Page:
Patrick is co-founder and CEO of Stripe, based in San Francisco. I recently told a reporter he was one of the five smartest people I have known; he is so smart, in fact, that he asked to interview me rather than vice versa, and so he and I created a new episode of Conversations with Tyler (transcript and podcast at that link, alas no video, and note that was recorded in January so on a few points the timeline may feel off).
We discuss whether macro is underrated, what makes Silicon Valley special, optimal immigration policy, whether Facebook is beneficial for society, whether I might ever vote for Donald Trump, how to start a new religion, Peter Thiel, Brian Eno, where I differ from Thomas Schelling, Michel Houllebecq, how to maintain your composure in an age of Trump, the origins of this blog, how I read so much, why Twitter is underrated, and the benefits of having a diverse monoculture, among many other topics.
Here is one bit:
COLLISON: …You’ve written a lot about how the study of economics has influenced your appreciation for the arts, and for literature, and for food, and all of the rest. You haven’t written as much about the influence in the reverse direction. How has your appreciation for and study of the arts influenced your study of economics? And is this a version of that?
COWEN: This is a version of that. Here would be a simple example: If you think about Renaissance Florence, at its peak, its population, arguably, was between 60,000 and 80,000 people. And there were surrounding areas; you could debate the number. But they had some really quite remarkable achievements that have stood the test of time and lasted, and today have very high market value. Now, in very naive theories of economics, that shouldn’t be possible. People in Renaissance Florence, they didn’t produce a refrigerator that we’re still using or a tech company that we still consult.
But there’s something different about, say, the visual arts, where that was possible, and it was done with small numbers. So there’s something about the inputs to some kinds of production we don’t understand. I would suggest if we’re trying to figure out, like what makes Silicon Valley work, actually, by studying how they did what they did in the Florentine Renaissance is highly important. You learn what are the missing inputs that make for other kinds of miracles.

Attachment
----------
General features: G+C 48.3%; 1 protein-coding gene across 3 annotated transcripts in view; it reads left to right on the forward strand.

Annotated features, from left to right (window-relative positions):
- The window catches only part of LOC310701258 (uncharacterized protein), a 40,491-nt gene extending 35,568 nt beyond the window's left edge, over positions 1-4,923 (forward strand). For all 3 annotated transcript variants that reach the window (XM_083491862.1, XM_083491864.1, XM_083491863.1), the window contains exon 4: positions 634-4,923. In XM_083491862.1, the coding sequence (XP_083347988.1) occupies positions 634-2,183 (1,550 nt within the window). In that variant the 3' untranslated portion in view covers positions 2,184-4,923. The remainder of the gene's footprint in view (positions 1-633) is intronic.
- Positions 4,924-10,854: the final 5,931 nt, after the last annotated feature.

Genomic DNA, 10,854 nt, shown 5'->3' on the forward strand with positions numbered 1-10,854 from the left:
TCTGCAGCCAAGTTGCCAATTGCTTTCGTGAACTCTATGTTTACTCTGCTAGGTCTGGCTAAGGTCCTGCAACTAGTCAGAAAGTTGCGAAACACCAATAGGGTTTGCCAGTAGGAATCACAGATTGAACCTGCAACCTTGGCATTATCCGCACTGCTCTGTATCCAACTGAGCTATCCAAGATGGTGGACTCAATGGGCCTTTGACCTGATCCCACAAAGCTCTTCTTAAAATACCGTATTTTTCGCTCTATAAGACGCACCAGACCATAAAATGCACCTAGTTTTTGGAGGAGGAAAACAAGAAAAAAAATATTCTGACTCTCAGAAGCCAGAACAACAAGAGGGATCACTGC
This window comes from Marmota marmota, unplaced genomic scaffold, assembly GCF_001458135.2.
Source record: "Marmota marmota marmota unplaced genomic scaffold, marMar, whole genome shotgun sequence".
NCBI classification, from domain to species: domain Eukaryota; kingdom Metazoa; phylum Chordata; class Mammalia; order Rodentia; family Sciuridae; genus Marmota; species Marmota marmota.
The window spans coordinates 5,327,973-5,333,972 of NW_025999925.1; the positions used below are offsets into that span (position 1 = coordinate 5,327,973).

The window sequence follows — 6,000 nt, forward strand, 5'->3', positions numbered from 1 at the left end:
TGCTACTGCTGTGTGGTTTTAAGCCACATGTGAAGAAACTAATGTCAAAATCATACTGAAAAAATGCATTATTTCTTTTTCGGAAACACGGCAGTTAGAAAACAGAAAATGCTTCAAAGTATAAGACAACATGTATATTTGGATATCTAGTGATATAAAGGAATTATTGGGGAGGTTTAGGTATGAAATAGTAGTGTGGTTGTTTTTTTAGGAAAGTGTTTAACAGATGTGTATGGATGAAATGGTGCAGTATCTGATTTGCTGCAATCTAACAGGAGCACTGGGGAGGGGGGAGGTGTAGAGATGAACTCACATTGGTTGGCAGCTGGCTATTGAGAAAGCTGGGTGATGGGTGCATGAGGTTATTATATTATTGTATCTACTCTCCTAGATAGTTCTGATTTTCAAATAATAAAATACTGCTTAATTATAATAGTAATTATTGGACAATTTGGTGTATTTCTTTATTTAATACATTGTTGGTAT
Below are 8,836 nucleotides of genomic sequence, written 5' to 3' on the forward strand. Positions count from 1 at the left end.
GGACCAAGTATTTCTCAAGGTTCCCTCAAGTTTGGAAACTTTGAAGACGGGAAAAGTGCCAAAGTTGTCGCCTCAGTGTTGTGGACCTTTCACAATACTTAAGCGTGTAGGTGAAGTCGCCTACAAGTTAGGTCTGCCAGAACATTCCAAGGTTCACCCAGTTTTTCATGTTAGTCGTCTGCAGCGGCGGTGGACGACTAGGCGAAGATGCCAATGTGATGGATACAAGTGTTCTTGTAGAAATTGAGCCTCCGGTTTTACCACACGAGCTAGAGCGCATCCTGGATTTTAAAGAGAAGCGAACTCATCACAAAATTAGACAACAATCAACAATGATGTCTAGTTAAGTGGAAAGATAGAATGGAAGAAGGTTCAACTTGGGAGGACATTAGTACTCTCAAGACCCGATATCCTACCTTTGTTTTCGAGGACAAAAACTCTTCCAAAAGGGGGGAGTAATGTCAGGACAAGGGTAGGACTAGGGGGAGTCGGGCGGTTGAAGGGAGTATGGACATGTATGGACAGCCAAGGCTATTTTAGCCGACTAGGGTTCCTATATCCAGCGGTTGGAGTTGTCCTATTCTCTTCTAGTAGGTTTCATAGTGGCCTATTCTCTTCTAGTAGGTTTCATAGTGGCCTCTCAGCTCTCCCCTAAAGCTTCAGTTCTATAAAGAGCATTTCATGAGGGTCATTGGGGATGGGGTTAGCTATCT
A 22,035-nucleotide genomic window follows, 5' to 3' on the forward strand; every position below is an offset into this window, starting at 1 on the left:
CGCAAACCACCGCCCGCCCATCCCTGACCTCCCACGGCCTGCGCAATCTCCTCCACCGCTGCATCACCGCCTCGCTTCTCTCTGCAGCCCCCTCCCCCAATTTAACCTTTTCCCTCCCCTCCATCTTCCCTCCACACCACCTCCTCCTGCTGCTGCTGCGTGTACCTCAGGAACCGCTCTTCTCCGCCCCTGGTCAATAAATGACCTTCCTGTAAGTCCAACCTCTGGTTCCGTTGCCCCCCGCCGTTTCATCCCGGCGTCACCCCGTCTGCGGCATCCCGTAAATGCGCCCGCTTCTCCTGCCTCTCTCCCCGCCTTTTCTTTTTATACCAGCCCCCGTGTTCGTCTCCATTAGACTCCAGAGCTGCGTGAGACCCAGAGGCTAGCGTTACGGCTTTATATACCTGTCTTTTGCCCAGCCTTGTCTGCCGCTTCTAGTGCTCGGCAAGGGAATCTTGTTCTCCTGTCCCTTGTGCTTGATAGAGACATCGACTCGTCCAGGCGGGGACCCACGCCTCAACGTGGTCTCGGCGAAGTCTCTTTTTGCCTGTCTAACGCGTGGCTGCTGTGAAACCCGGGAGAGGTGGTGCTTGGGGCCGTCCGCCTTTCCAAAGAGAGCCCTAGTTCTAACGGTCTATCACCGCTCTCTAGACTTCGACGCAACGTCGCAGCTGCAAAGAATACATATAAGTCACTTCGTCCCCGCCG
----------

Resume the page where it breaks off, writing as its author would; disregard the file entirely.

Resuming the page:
Ireland and writing would be another example.
…COWEN: And I worry now that people in Ireland hear too much American English, too much English English, and that style of writing, talking, joking, limericks, is becoming somewhat less distinct. Still many wonderful writers from Ireland, but again, it’s like an optimal stock depletion problem, and maybe we’ve pressed on the button a little too hard.
COLLISON: The transaction costs should be higher?
And here is another:
COLLISON: Do we just need a sufficiently obfuscated version of the UBI and then we’re fine?
COWEN: We call it “disability insurance.”
COWEN: Well, I voted on each of these hires. I voted for them. For a lot of them, I was on the hiring committee. Robin Hanson’s a good example. When we hired Robin, he was much older than a typical assistant professor would be. And of course, we don’t practice age discrimination, and neither does anyone else, but . . .
COWEN: Robin was going to have a tough time being hired. And I gave Robin some of my papers to read. He came in. He was a little, actually, obnoxious to me. Though he’s one of the nicest people you’d ever want to meet. He sent me back comments on my papers, that they were all wrong.
COWEN: There was no preliminary politeness: ‘I thought this was interesting, but…’ I thought this was great. So I thought, “We need to hire Robin. Robin is different.” And Robin wrote papers I thought were crazy, but he clearly also was a genius. I pushed very hard to hire Robin, and he made a good impression on a lot of other people. He’s been with us ever since.
COLLISON: Were the papers in fact all wrong?
COWEN: Robin’s criticisms were all good points.
COWEN: But they weren’t entirely wrong.